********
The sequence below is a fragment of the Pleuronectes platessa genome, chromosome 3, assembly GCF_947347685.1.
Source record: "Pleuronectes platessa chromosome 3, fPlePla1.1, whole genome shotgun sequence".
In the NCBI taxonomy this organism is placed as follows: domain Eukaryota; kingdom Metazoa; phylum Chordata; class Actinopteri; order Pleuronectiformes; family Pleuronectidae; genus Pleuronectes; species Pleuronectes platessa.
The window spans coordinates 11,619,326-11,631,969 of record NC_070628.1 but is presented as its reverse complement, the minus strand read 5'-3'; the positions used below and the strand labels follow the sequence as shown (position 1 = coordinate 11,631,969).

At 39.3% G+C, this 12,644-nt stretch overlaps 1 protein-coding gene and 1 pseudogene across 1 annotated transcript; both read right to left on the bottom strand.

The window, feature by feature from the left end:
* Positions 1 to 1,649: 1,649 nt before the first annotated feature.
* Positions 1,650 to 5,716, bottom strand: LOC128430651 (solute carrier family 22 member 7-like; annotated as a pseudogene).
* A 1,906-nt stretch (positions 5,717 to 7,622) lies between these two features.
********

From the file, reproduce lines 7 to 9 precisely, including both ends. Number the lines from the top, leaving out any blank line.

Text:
* Positions 1 to 1,649: 1,649 nt before the first annotated feature.
* Positions 1,650 to 5,716, bottom strand: LOC128430651 (solute carrier family 22 member 7-like; annotated as a pseudogene).
* A 1,906-nt stretch (positions 5,717 to 7,622) lies between these two features.